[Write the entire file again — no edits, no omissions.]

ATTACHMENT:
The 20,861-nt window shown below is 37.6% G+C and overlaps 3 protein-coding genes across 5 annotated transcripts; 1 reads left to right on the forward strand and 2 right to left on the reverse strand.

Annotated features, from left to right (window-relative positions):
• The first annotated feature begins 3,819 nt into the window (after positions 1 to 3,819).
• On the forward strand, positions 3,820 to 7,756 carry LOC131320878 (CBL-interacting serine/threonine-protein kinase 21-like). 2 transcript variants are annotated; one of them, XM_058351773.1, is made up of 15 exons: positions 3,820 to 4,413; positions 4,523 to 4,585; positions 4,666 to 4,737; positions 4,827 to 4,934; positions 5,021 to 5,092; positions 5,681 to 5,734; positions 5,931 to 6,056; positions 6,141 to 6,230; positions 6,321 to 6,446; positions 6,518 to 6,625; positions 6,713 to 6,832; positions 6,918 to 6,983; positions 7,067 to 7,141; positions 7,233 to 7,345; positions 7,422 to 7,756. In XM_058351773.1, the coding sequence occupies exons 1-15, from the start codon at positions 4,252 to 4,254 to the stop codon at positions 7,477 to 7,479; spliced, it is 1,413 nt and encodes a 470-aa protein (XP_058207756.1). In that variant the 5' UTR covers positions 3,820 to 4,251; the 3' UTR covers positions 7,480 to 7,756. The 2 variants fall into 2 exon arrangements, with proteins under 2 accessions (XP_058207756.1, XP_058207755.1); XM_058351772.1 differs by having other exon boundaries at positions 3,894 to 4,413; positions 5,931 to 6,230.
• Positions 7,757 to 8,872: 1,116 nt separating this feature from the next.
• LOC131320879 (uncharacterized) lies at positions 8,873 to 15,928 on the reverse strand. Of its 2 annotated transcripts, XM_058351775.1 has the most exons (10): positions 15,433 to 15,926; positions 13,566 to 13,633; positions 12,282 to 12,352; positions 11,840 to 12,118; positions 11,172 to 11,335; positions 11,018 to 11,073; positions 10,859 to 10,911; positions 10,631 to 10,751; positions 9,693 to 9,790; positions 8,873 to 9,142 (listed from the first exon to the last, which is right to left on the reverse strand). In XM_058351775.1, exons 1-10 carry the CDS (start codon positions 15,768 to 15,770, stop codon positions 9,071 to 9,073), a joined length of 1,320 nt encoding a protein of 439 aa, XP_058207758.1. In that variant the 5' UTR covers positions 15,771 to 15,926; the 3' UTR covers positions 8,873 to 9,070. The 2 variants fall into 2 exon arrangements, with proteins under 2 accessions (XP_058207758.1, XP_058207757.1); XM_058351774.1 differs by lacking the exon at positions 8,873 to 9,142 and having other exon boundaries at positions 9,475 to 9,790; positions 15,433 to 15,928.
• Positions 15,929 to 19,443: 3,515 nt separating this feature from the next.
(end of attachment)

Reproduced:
The 20,861-nt window shown below is 37.6% G+C and overlaps 3 protein-coding genes across 5 annotated transcripts; 1 reads left to right on the forward strand and 2 right to left on the reverse strand.

Annotated features, from left to right (window-relative positions):
• The first annotated feature begins 3,819 nt into the window (after positions 1 to 3,819).
• On the forward strand, positions 3,820 to 7,756 carry LOC131320878 (CBL-interacting serine/threonine-protein kinase 21-like). 2 transcript variants are annotated; one of them, XM_058351773.1, is made up of 15 exons: positions 3,820 to 4,413; positions 4,523 to 4,585; positions 4,666 to 4,737; positions 4,827 to 4,934; positions 5,021 to 5,092; positions 5,681 to 5,734; positions 5,931 to 6,056; positions 6,141 to 6,230; positions 6,321 to 6,446; positions 6,518 to 6,625; positions 6,713 to 6,832; positions 6,918 to 6,983; positions 7,067 to 7,141; positions 7,233 to 7,345; positions 7,422 to 7,756. In XM_058351773.1, the coding sequence occupies exons 1-15, from the start codon at positions 4,252 to 4,254 to the stop codon at positions 7,477 to 7,479; spliced, it is 1,413 nt and encodes a 470-aa protein (XP_058207756.1). In that variant the 5' UTR covers positions 3,820 to 4,251; the 3' UTR covers positions 7,480 to 7,756. The 2 variants fall into 2 exon arrangements, with proteins under 2 accessions (XP_058207756.1, XP_058207755.1); XM_058351772.1 differs by having other exon boundaries at positions 3,894 to 4,413; positions 5,931 to 6,230.
• Positions 7,757 to 8,872: 1,116 nt separating this feature from the next.
• LOC131320879 (uncharacterized) lies at positions 8,873 to 15,928 on the reverse strand. Of its 2 annotated transcripts, XM_058351775.1 has the most exons (10): positions 15,433 to 15,926; positions 13,566 to 13,633; positions 12,282 to 12,352; positions 11,840 to 12,118; positions 11,172 to 11,335; positions 11,018 to 11,073; positions 10,859 to 10,911; positions 10,631 to 10,751; positions 9,693 to 9,790; positions 8,873 to 9,142 (listed from the first exon to the last, which is right to left on the reverse strand). In XM_058351775.1, exons 1-10 carry the CDS (start codon positions 15,768 to 15,770, stop codon positions 9,071 to 9,073), a joined length of 1,320 nt encoding a protein of 439 aa, XP_058207758.1. In that variant the 5' UTR covers positions 15,771 to 15,926; the 3' UTR covers positions 8,873 to 9,070. The 2 variants fall into 2 exon arrangements, with proteins under 2 accessions (XP_058207758.1, XP_058207757.1); XM_058351774.1 differs by lacking the exon at positions 8,873 to 9,142 and having other exon boundaries at positions 9,475 to 9,790; positions 15,433 to 15,928.
• Positions 15,929 to 19,443: 3,515 nt separating this feature from the next.